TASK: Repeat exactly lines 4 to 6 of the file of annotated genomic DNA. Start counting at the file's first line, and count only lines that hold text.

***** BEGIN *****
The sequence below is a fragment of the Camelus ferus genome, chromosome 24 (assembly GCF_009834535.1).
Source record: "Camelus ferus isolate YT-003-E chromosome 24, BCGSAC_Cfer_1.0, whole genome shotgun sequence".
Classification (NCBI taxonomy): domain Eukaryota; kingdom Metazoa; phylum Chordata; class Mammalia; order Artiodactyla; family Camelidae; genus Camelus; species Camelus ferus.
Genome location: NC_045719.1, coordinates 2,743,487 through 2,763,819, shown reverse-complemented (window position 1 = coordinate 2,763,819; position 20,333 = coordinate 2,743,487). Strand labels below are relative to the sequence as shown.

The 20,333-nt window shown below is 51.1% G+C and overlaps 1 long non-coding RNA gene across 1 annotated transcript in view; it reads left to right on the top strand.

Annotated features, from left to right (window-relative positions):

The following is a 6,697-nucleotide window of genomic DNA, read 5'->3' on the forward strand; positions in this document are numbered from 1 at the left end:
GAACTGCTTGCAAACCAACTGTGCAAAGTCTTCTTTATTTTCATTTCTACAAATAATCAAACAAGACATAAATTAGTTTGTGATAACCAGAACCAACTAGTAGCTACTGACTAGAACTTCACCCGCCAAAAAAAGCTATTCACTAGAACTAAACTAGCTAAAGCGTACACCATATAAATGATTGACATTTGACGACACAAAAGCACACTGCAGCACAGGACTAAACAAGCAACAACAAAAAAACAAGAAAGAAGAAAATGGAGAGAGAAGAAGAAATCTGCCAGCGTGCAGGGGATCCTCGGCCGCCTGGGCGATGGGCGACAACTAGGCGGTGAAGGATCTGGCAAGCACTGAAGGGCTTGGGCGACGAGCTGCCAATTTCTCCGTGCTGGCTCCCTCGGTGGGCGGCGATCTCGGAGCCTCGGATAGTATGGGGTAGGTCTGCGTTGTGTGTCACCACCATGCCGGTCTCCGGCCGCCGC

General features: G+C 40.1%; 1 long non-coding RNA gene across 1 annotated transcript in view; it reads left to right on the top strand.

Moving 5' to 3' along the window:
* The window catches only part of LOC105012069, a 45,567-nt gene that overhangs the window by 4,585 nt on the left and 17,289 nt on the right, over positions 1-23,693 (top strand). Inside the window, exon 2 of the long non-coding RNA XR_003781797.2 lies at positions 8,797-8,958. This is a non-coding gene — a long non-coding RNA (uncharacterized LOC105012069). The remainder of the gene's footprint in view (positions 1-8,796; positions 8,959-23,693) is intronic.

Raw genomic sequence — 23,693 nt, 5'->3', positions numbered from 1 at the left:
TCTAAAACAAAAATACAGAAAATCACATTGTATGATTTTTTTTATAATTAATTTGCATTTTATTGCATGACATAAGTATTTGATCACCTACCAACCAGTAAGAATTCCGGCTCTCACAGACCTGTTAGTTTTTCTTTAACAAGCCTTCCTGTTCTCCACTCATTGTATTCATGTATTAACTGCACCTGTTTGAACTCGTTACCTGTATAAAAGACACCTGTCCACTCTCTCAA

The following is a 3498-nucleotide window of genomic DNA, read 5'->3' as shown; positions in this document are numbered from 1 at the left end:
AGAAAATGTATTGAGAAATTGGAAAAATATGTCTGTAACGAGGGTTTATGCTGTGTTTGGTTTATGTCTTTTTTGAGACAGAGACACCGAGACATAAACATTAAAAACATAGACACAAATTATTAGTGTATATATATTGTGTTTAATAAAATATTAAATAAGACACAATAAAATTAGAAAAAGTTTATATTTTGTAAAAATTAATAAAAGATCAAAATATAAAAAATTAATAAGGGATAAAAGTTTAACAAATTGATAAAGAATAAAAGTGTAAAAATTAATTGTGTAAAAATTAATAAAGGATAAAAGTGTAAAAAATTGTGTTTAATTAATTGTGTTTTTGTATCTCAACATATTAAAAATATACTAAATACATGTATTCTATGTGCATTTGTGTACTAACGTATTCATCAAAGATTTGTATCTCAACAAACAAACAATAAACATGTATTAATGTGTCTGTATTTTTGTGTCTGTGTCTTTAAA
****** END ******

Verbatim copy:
Genome location: NC_045719.1, coordinates 2,743,487 through 2,763,819, shown reverse-complemented (window position 1 = coordinate 2,763,819; position 20,333 = coordinate 2,743,487). Strand labels below are relative to the sequence as shown.

The 20,333-nt window shown below is 51.1% G+C and overlaps 1 long non-coding RNA gene across 1 annotated transcript in view; it reads left to right on the top strand.

Annotated features, from left to right (window-relative positions):